I will give credit to the director for choosing not to make a traditional sci-fi action flick to the point that the hero questions his choices, and isn’t much of a fighter, either. The backdrops have beautiful use of color, and the cg ships and robots don’t feel cg. But the problem is that the themes are too complex and demanding of the audience’s attention for a film which can’t seem to decide on which characters are central to the story.

The actual hand-to-hand combat is realistically bloody, but the bot-to-bot combat is cartoonish, further diluting the film’s impact on the viewer.

Casshern is clearly ambitious, but doesn’t quite deliver on its ideas or approaches to the genre.

Ningen’s Rating: 8/10 for style, 5/10 for substance, 6/10 if you don’t watch it in one sitting.

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Zatoichi | aka The Blind Swordsman Zatoichi (2003) Review

"Zatoichi" American Theatrical Poster

"Zatoichi" American Theatrical Poster

Director: Takeshi Kitano
Writer: Takeshi Kitano, Kan Shimozawa
Cast: Takeshi Kitano, Tadanobu Asano, Yui Natsukawa, Michiyo Ookusu, Gadarukanaru Taka, Yuuko Daike, Daigor Tachibana, Ittoku Kishibe, Saburo Ishikura, Akira Emoto
Running Time: 116 min.

By Equinox21

I’m very pleased to say that Zatoichi did not let me down. I was afraid that not having any previous knowledge about the franchise and seeing a Kitano movie that didn’t involve yakuza vs. cops would make it a less enjoyable experience for me. But fear not, loyal readers, Zatoichi delivers on the goods.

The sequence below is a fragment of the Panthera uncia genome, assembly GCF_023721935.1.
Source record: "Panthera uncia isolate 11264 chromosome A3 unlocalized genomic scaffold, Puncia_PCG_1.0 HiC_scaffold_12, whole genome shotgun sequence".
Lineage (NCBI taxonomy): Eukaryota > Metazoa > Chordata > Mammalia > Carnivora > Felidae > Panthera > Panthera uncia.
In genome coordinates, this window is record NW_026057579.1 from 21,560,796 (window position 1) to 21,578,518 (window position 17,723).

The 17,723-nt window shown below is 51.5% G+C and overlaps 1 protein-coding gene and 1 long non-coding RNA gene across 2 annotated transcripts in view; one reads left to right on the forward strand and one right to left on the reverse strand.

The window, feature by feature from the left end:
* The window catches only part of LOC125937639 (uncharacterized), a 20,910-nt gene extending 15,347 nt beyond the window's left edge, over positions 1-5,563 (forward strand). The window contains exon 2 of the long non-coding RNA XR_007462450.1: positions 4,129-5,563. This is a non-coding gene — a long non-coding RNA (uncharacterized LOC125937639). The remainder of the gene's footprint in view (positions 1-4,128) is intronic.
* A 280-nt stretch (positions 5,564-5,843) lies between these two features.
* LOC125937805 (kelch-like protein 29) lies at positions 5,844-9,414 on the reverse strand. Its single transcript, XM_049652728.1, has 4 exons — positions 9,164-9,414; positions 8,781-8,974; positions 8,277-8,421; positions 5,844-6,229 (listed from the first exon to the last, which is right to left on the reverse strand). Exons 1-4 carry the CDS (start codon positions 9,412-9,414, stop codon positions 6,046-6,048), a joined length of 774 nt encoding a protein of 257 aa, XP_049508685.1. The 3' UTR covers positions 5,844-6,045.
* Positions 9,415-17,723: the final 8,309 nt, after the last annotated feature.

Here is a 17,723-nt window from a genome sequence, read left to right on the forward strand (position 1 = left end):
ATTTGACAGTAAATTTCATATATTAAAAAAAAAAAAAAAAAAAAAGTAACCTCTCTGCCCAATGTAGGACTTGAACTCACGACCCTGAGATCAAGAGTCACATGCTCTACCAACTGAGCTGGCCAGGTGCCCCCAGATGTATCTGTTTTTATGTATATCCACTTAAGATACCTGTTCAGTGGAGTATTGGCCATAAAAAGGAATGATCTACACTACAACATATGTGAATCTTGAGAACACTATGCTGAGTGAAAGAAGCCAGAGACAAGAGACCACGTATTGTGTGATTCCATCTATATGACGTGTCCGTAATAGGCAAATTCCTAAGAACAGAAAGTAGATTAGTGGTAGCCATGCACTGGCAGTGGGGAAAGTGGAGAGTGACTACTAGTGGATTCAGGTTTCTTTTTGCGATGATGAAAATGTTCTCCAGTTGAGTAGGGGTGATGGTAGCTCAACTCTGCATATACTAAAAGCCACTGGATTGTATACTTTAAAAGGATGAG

Even though this movie takes place in or around the 18th century, Kitano manages to work in the organized criminal element to the story. There are 3 criminal bosses vying for power in a town, and their underlings’ loyalties are constantly tested and often change. They make their money through running gambling houses, extortion of local merchants, and all the other usual ways that criminals have been making their money for hundreds of years. When one of the bosses starts taking over, a woman (who Zatoichi had previously helped out) gets in their way. He takes it upon himself to help her and some other friends they meet along the way.

Well, if that’s not the worst plot description of all time, I don’t know what is. But, like many Kitano films, it’s virtually impossible to actually EXPLAIN the plot without going into pages of detail. Suffice it to say, it was enjoyable. There was enough sword fighting action to keep everyone happy. The most confusing things were the random bursts of violence (in which Zatoichi would be surrounded by a dozen swordsmen and be forced to kill them all) and the random flashbacks. But by the end, it ends up all making sense and you are able to enjoy it for what it is.

The worst element of the movie was the distracting CGI blood effects. It just didn’t look real (not that I’d know what a real sword wound looks like, but I can pretty much guarantee that it wouldn’t look like it did in this movie), but it got the point across and wasn’t completely distracting.

I did enjoy Zatoichi and it really did feel like a regular Kitano movie (albeit, set about 300 years before his other ones). But I have to say that I hope he doesn’t try to start the franchise back up with himself in the title role, because I want to see him do other kinds of movies and not just one type over and over. Not a bad flick to check out, but not Kitano’s best. And that dance at the end? Awesome.

Equinox21’s Rating: 8/10

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Getting Any? (1995) Review

"Getting Any?" International DVD Cover

"Getting Any?" International DVD Cover

Director: Takeshi Kitano
Writer: Takeshi Kitano
Producer: Masayuki Mori, Hisao Nabeshima, Takio Yoshida
Cast: Moeko Ezawa, Hakuryu, Tokie Hidari, Yojin Hino, Minoru Iizuka, Takeshi Kitano, Akiji Kobayashi, Yuuji Minakata, Masumi Okada, Ren Osugi, Shintaro Takado, Susumu Terajima, Kanji Tsuda, Yuurei Yanagi, Tetsuya Yuuki
Running Time: 105 Min.

By Mairosu